So sudden is it all, and so like a flash of unreal fancy, that but for the flake of white foam left quivering and perishing on a mail-sack after the vision had flashed by and disappeared, we might have doubted whether we had seen any actual horse and man at all, maybe.
We rattled through Scott's Bluffs Pass, by and by. It was along here somewhere that we first came across genuine and unmistakable alkali water in the road, and we cordially hailed it as a first-class curiosity, and a thing to be mentioned with eclat in letters to the ignorant at home. This water gave the road a soapy appearance, and in many places the ground looked as if it had been whitewashed. I think the strange alkali water excited us as much as any wonder we had come upon yet, and I know we felt very complacent and conceited, and better satisfied with life after we had added it to our list of things which we had seen and some other people had not. In a small way we were the same sort of simpletons as those who climb unnecessarily the perilous peaks of Mont Blanc and the Matterhorn, and derive no pleasure from it except the reflection that it isn't a common experience. But once in a while one of those parties trips and comes darting down the long mountain-crags in a sitting posture, making the crusted snow smoke behind him, flitting from bench to bench, and from terrace to terrace, jarring the earth where he strikes, and still glancing and flitting on again, sticking an iceberg into himself every now and then, and tearing his clothes, snatching at things to save himself, taking hold of trees and fetching them along with him, roots and all, starting little rocks now and then, then big boulders, then acres of ice and snow and patches of forest, gathering and still gathering as he goes, adding and still adding to his massed and sweeping grandeur as he nears a three thousand-foot precipice, till at last he waves his hat magnificently and rides into eternity on the back of a raging and tossing avalanche!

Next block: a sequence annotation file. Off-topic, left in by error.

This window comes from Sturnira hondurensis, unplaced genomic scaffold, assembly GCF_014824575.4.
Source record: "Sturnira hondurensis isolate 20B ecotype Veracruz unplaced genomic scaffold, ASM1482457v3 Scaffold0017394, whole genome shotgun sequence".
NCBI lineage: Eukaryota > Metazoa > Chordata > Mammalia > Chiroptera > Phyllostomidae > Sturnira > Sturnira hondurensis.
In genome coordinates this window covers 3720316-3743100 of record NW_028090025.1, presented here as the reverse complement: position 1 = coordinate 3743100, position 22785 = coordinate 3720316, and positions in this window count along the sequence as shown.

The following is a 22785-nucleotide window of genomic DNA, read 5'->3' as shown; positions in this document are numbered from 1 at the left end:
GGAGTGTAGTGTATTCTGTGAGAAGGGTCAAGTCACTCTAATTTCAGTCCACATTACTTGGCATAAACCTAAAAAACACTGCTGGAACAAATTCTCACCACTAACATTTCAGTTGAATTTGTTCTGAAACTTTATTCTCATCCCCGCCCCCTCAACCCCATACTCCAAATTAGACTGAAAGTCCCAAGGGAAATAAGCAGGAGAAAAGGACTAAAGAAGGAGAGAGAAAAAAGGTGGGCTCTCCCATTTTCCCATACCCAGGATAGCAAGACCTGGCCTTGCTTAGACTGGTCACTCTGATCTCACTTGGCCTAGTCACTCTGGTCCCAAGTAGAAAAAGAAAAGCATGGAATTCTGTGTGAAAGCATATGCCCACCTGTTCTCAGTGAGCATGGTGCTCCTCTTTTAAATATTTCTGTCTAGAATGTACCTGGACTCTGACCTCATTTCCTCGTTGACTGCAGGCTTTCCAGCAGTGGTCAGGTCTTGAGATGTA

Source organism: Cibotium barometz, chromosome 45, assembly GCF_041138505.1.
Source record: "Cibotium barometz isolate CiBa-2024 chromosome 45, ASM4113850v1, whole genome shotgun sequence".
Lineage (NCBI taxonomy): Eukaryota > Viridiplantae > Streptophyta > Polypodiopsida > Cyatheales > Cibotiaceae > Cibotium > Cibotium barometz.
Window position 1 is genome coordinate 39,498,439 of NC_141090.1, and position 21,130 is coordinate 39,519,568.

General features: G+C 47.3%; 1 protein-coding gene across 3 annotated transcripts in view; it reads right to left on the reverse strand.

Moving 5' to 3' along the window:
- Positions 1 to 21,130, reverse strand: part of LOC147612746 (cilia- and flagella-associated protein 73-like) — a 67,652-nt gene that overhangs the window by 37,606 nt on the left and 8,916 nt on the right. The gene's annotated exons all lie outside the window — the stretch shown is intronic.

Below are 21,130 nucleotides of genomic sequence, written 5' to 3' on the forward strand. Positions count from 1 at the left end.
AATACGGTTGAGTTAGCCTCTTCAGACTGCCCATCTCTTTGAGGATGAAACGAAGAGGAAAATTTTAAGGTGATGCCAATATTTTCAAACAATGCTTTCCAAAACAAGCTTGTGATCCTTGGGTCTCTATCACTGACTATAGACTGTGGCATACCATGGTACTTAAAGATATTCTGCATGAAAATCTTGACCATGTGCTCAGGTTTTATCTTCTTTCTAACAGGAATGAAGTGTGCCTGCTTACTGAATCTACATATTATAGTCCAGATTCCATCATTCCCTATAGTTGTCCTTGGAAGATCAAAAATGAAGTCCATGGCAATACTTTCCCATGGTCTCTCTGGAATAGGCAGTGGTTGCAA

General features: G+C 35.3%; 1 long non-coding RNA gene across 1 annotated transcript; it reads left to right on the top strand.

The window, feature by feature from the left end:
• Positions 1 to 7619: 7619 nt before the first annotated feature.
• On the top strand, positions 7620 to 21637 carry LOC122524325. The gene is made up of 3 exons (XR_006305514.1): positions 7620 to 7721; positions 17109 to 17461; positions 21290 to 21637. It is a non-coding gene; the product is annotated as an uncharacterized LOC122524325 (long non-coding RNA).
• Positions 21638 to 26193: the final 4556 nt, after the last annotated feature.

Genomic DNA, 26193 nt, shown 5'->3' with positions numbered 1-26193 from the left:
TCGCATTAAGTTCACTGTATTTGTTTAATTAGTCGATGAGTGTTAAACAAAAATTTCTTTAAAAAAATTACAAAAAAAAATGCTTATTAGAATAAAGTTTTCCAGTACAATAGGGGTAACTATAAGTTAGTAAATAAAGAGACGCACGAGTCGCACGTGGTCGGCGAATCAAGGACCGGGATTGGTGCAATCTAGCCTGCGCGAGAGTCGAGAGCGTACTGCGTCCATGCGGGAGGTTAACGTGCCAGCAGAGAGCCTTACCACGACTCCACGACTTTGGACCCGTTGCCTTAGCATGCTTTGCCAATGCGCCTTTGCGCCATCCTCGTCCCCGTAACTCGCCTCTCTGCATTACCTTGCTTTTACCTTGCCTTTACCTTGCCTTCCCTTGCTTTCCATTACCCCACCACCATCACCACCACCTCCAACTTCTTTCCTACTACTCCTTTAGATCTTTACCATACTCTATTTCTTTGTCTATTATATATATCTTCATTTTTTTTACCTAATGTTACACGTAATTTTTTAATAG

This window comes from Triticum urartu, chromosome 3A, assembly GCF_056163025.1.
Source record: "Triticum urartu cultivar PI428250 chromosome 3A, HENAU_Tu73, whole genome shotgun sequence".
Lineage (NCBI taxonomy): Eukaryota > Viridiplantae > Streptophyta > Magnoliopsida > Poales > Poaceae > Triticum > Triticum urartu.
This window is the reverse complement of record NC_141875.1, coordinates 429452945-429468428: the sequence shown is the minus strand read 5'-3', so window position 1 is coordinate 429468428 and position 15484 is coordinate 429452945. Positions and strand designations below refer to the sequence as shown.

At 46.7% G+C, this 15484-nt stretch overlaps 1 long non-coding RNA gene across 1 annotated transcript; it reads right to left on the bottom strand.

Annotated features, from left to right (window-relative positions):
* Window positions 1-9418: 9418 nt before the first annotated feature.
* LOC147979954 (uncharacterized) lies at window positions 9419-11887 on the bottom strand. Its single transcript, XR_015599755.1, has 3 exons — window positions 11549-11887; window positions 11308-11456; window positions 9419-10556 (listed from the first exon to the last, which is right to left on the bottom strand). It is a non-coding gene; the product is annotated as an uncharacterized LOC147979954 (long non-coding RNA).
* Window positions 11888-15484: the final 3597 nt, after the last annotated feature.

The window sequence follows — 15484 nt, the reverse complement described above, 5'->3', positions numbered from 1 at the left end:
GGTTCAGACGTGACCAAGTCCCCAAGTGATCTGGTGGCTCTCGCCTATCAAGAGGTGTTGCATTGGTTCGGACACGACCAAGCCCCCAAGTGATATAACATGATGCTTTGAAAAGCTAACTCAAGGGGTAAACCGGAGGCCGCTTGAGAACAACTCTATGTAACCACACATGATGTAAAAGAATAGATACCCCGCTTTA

This is all very fine, but let us not be carried away by excitement, but ask calmly, how does this person feel about it in his cooler moments next day, with six or seven thousand feet of snow and stuff on top of him?
We crossed the sand hills near the scene of the Indian mail robbery and massacre of 1856, wherein the driver and conductor perished, and also all the passengers but one, it was supposed; but this must have been a mistake, for at different times afterward on the Pacific coast I was personally acquainted with a hundred and thirty-three or four people who were wounded during that massacre, and barely escaped with their lives. There was no doubt of the truth of it—I had it from their own lips. One of these parties told me that he kept coming across arrow-heads in his system for nearly seven years after the massacre; and another of them told me that he was struck so literally full of arrows that after the Indians were gone and he could raise up and examine himself, he could not restrain his tears, for his clothes were completely ruined.
The most trustworthy tradition avers, however, that only one man, a person named Babbitt, survived the massacre, and he was desperately wounded. He dragged himself on his hands and knee (for one leg was broken) to a station several miles away. He did it during portions of two nights, lying concealed one day and part of another, and for more than forty hours suffering unimaginable anguish from hunger, thirst and bodily pain. The Indians robbed the coach of everything it contained, including quite an amount of treasure.